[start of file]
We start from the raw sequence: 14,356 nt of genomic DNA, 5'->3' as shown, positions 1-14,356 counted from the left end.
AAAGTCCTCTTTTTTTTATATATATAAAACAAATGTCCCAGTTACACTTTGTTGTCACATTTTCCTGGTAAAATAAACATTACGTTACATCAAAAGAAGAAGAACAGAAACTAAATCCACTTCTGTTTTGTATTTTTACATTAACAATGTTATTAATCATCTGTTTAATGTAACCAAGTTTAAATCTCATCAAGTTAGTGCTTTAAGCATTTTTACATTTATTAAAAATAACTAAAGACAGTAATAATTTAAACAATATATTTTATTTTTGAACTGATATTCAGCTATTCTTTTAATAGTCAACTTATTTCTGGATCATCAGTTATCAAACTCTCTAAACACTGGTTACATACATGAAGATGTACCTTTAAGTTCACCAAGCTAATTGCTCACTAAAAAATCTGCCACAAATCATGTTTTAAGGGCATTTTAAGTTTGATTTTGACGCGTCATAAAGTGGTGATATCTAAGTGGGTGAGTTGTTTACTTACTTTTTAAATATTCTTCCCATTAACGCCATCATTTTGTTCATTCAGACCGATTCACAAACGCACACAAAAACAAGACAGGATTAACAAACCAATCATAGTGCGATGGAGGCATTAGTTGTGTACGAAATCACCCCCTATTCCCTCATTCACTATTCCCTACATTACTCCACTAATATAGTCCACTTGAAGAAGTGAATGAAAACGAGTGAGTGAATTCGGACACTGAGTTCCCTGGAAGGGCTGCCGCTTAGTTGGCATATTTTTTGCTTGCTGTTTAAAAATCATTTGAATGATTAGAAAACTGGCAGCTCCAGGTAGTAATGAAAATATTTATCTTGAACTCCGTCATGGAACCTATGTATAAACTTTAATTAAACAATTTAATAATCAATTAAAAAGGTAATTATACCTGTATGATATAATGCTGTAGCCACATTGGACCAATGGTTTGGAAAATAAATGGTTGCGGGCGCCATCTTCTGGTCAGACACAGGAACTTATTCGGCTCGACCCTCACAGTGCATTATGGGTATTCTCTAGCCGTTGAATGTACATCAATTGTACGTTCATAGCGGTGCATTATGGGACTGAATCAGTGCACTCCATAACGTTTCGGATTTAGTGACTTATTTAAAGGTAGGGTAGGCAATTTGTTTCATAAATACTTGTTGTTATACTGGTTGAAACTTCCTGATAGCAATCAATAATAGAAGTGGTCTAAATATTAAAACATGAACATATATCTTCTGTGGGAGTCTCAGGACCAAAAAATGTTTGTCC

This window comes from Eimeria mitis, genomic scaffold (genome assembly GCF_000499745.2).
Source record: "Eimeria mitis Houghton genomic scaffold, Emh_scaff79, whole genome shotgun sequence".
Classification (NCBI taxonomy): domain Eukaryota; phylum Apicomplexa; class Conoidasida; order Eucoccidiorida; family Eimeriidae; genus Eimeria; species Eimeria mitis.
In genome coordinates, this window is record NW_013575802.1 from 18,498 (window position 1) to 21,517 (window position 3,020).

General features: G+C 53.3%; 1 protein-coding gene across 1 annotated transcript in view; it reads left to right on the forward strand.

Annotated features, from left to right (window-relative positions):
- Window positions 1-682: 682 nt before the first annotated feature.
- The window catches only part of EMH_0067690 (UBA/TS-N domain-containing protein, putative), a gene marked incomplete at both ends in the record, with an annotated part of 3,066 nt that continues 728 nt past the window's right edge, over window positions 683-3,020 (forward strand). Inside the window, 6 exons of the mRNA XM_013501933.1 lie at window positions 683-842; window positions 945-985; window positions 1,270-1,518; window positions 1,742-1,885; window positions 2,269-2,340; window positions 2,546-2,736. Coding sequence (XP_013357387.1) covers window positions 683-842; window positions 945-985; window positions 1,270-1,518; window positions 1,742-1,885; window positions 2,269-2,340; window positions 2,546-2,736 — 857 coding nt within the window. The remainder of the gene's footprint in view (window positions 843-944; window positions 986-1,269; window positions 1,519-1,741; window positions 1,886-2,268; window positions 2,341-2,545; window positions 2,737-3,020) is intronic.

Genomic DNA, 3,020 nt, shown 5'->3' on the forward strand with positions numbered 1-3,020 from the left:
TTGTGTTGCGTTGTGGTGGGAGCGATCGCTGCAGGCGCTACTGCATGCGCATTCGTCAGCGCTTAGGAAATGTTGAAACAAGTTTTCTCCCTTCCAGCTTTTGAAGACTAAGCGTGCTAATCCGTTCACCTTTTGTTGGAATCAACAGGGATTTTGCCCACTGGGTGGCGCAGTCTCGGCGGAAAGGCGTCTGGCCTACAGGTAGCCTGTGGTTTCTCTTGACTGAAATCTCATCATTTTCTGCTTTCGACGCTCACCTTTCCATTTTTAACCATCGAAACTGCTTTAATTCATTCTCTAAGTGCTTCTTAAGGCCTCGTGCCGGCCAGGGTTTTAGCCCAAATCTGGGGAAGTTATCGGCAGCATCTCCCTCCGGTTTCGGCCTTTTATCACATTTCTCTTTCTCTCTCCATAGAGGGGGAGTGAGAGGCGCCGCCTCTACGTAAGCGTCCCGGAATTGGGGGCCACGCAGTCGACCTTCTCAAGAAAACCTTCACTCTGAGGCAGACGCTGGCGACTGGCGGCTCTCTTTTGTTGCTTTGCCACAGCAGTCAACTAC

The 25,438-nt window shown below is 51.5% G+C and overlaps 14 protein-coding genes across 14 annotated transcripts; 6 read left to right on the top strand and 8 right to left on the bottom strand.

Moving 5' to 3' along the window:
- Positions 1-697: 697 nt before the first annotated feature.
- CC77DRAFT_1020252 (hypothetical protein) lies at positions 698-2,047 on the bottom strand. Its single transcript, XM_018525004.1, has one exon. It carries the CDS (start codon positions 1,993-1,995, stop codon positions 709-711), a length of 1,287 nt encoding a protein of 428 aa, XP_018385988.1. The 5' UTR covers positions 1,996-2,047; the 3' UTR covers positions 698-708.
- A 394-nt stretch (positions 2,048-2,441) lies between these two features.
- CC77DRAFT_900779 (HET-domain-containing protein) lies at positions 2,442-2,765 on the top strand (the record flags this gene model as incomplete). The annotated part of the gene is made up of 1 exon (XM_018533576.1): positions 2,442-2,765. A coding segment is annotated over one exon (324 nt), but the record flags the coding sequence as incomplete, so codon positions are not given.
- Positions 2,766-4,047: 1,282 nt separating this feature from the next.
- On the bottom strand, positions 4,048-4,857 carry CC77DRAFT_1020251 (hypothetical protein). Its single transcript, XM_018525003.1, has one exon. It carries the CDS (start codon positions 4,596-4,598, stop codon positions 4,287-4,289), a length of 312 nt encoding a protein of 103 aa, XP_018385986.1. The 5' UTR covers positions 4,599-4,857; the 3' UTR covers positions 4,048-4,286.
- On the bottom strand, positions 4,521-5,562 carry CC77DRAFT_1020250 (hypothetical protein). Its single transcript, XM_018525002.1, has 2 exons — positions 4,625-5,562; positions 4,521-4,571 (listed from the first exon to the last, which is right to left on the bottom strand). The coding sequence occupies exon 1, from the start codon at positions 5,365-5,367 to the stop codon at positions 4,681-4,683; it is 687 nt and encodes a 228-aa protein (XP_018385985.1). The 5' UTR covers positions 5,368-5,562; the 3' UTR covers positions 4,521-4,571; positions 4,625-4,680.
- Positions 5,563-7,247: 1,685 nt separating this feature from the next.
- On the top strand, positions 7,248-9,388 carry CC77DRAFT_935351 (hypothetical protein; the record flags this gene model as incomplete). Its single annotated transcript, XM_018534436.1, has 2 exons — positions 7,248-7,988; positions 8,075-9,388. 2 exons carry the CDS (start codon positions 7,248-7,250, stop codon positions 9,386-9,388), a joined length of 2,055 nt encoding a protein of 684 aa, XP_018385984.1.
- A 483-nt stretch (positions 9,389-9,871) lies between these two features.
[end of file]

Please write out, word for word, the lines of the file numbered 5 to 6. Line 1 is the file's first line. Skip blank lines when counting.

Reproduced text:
Classification (NCBI taxonomy): domain Eukaryota; phylum Apicomplexa; class Conoidasida; order Eucoccidiorida; family Eimeriidae; genus Eimeria; species Eimeria mitis.
In genome coordinates, this window is record NW_013575802.1 from 18,498 (window position 1) to 21,517 (window position 3,020).